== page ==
The domain knowledge available to the prototype was a manually created data set based on the case descriptions, as explained above. The relations between solutions and features were extended by adding data of trusted Dutch self-help websites such as and where necessary. The domain knowledge can be represented by a simple m by n matrix with columns for each known feature (e.g., symptoms in a medical task) and rows for each known solution. Numerical values record the relation of each feature to each solution. Table 1 shows an example of such a matrix.

Table 1 Example of domain knowledge represented in an n by m matrix

Positive numbers represent that a feature is known to be related to a solution, negative numbers show they are known to be unrelated, and zeros denote unknown relationships. The bounds of the weights are arbitrary and will likely not be identical across implementations. They will affect how an RM produces feedback, and the bounds should therefore be consistent across all data sets used with a particular implementation.

The distribution of (either positively or negatively) associated features per case and solution is shown in Fig. 2. This distribution is not perfect but will suffice for the implementation. The DSS suggests, per case, the solution:

  1. (1)


  2. (2)


  3. (3)


  4. (4)


Fig. 2
figure 2

Distribution of features per case and solution 

For this implementation, the values of the matrix were assumed to represent how often a feature i is associated with a solution a, meaning that the weights of the lookup table can be defined as:

$$weight= \frac{x\leftarrow number\, of\, times \,feature\, i\, was\, associated \,with \,solution\, a}{n\leftarrow number \,of\, recorded \,instances\, of\, solution\, a}$$

Since the actual values of x and n are unknown, the values were simulated to represent the created data set while maintaining the [0, 1] bounds. Each non-zero relation from the data set was assigned randomly from a truncated normal distribution (Burkardt, 2014):

$$\varphi \,\left(\mu ,\delta ,x\right)= \frac{1}{\sqrt{2\pi }}{e}^{-\frac{{x}^{2}}{x}}$$

Using an m (mean) of 0.5 and a d (variance) of 0.5, all values taken from the truncated normal distribution will be between our bounds [0, 1] with an overall mean of 0.5.

$$weights \leftarrow \int_{{0.0}}^{{1.0}} {\varphi {\mkern 1mu} (0.5,0.5,x)}$$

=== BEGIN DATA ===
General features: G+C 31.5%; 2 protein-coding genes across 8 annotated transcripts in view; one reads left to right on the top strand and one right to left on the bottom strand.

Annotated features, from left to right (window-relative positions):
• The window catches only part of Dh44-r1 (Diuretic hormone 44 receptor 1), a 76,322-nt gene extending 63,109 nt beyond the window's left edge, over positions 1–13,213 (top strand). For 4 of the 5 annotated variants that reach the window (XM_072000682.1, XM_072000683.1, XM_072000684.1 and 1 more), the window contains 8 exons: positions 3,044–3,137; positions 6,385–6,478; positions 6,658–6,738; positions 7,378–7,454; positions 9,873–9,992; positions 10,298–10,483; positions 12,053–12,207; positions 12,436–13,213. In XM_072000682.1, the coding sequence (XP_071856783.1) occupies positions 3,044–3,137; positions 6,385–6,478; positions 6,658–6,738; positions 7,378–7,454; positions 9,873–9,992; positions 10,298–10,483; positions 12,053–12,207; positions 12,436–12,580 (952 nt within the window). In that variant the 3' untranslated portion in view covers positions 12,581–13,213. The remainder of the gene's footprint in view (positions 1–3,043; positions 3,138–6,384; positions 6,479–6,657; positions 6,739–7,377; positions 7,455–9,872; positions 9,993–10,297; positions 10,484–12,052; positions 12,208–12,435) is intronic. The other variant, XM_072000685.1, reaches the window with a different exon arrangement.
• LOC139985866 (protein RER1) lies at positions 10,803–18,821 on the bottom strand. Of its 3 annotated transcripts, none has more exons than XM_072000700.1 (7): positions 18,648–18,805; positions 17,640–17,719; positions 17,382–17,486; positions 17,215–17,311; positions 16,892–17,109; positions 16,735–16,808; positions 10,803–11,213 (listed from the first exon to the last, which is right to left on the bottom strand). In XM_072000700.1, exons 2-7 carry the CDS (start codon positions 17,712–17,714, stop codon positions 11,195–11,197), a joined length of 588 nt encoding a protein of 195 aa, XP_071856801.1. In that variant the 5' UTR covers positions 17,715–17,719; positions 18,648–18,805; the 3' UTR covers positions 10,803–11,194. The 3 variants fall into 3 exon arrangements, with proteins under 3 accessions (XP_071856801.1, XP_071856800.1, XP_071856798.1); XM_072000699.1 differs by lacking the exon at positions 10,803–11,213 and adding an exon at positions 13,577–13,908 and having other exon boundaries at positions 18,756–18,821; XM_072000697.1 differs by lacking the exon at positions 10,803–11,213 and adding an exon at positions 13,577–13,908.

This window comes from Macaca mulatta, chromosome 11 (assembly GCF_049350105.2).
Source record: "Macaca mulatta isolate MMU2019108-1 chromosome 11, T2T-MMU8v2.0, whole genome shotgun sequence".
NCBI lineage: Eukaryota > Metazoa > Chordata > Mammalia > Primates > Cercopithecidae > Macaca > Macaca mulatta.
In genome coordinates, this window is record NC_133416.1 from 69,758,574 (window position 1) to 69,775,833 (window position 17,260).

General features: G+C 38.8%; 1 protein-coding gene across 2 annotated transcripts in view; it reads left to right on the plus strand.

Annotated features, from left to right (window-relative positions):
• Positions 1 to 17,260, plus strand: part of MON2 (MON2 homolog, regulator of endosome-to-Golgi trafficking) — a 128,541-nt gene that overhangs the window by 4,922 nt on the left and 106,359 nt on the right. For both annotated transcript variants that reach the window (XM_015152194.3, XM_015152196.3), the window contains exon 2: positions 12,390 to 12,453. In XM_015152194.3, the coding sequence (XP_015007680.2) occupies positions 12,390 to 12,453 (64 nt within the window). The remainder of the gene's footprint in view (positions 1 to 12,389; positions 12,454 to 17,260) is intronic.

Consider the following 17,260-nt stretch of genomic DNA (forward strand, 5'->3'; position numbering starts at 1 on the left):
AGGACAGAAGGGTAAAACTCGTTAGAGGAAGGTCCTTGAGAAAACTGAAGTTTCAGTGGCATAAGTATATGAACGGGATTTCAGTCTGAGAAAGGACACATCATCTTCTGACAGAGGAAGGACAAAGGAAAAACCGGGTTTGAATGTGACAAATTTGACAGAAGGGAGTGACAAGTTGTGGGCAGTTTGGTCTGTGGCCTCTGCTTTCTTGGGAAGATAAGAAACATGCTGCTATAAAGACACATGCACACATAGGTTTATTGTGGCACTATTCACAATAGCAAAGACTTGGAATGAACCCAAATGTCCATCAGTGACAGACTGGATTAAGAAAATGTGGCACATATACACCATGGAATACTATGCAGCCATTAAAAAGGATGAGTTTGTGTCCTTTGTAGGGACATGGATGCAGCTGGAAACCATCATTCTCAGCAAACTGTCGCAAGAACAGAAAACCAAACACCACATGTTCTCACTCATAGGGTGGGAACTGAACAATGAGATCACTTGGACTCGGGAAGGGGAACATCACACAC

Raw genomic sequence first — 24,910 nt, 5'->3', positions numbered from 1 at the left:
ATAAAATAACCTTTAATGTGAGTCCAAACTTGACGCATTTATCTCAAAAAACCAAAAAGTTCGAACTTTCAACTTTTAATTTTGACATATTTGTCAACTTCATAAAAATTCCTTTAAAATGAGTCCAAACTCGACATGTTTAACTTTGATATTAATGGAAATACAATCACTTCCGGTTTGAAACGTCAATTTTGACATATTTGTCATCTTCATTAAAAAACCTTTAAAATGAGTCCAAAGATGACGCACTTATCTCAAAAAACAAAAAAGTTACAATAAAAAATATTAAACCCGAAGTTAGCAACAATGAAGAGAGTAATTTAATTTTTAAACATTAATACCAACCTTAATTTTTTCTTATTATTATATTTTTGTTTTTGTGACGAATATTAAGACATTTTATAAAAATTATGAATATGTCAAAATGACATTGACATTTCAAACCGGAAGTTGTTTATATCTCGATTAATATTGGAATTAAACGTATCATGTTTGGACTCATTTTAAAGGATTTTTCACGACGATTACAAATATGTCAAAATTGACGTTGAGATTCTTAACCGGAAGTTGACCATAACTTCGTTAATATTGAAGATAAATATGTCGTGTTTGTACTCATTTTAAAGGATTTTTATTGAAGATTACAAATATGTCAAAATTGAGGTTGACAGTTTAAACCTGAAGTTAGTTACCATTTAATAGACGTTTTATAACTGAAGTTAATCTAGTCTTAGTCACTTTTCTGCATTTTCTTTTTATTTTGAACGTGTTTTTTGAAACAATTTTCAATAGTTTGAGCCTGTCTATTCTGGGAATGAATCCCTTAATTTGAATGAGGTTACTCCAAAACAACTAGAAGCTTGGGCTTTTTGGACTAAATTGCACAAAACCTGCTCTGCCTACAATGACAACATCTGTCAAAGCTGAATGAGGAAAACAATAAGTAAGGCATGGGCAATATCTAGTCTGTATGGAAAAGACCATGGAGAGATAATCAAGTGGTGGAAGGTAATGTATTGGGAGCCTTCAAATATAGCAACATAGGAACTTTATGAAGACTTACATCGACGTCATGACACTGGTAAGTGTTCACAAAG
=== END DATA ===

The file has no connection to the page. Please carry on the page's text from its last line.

This method produces a randomisable set of simulated associations between features and solutions, while adhering to the rational known relations between features and solutions as shown in Fig. 2.

Determining counter questions

To arrive at a helpful counter question, the RM takes its confidence in the human’s decision into account and identifies features that might have been overlooked, misinterpreted, or point towards other solutions. For this, each intelligent module (1, 2 and 3) should compare the user’s solution with a part of the RM input. For the correctness module (1), this is the DSS solution. For the consistency module (2) this is the case information. For the differential module (3), this would be a solution generated by the RM based on the case information. Since the purpose of this research was not to generate the best alternate solution, the differential module (3) received the DSS support solution insteadFootnote 2. This distribution of inputs means each module receives two groups of features. Either 2 solutions with associated features in the domain knowledge, or a solution and the complete case description which can be matched to the domain knowledge table. For sake of readability, the group of matching features from a case description used by the consistency module (2) will also be referred to as a ‘solution’.

To determine the value of a single feature for effective RM feedback, a measure of confidence in the user’s solution and a weight to describe the value of a specific feature of the user’s solution must be computed. The goal is to find the factor that the RM has least confidence in (or alternatively, that best explains why a solution is ‘bad’). To obtain a measure of confidence in a solution a, each of its features can be compared to those of a competing solution b. The sum of the absolute difference between each feature results in a total distance between solutions a and b. The total distance divided by the total number of evaluated features n gives a degree of dissimilarity between solution a and solution b, and subtracting that from 1 produces a similarity score:

$$distance{\mkern 1mu} \left( {a,b} \right) = \sum\limits_{{i = 0}}^{n} {abs{\mkern 1mu} (a\left[ i \right] - b[i])}$$
$$similarity\,\left(a,b\right)=1- \frac{distance\,(a,b)}{n}$$